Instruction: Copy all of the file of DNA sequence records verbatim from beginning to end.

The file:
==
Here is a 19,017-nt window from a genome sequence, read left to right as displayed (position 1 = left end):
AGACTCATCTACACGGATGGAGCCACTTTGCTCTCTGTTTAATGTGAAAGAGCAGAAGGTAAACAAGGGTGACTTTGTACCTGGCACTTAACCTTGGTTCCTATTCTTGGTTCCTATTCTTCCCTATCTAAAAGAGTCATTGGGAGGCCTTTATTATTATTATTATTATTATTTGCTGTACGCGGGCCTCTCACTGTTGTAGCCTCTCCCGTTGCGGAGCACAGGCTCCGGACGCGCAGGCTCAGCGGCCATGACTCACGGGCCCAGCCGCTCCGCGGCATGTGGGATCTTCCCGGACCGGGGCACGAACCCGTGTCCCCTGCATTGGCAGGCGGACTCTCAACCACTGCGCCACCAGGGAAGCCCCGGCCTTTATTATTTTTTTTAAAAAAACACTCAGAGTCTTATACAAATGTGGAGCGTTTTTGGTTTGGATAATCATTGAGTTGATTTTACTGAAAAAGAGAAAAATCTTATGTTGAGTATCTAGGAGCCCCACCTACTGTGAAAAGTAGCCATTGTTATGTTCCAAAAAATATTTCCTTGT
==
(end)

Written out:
Here is a 19,017-nt window from a genome sequence, read left to right as displayed (position 1 = left end):
AGACTCATCTACACGGATGGAGCCACTTTGCTCTCTGTTTAATGTGAAAGAGCAGAAGGTAAACAAGGGTGACTTTGTACCTGGCACTTAACCTTGGTTCCTATTCTTGGTTCCTATTCTTCCCTATCTAAAAGAGTCATTGGGAGGCCTTTATTATTATTATTATTATTATTTGCTGTACGCGGGCCTCTCACTGTTGTAGCCTCTCCCGTTGCGGAGCACAGGCTCCGGACGCGCAGGCTCAGCGGCCATGACTCACGGGCCCAGCCGCTCCGCGGCATGTGGGATCTTCCCGGACCGGGGCACGAACCCGTGTCCCCTGCATTGGCAGGCGGACTCTCAACCACTGCGCCACCAGGGAAGCCCCGGCCTTTATTATTTTTTTTAAAAAAACACTCAGAGTCTTATACAAATGTGGAGCGTTTTTGGTTTGGATAATCATTGAGTTGATTTTACTGAAAAAGAGAAAAATCTTATGTTGAGTATCTAGGAGCCCCACCTACTGTGAAAAGTAGCCATTGTTATGTTCCAAAAAATATTTCCTTGT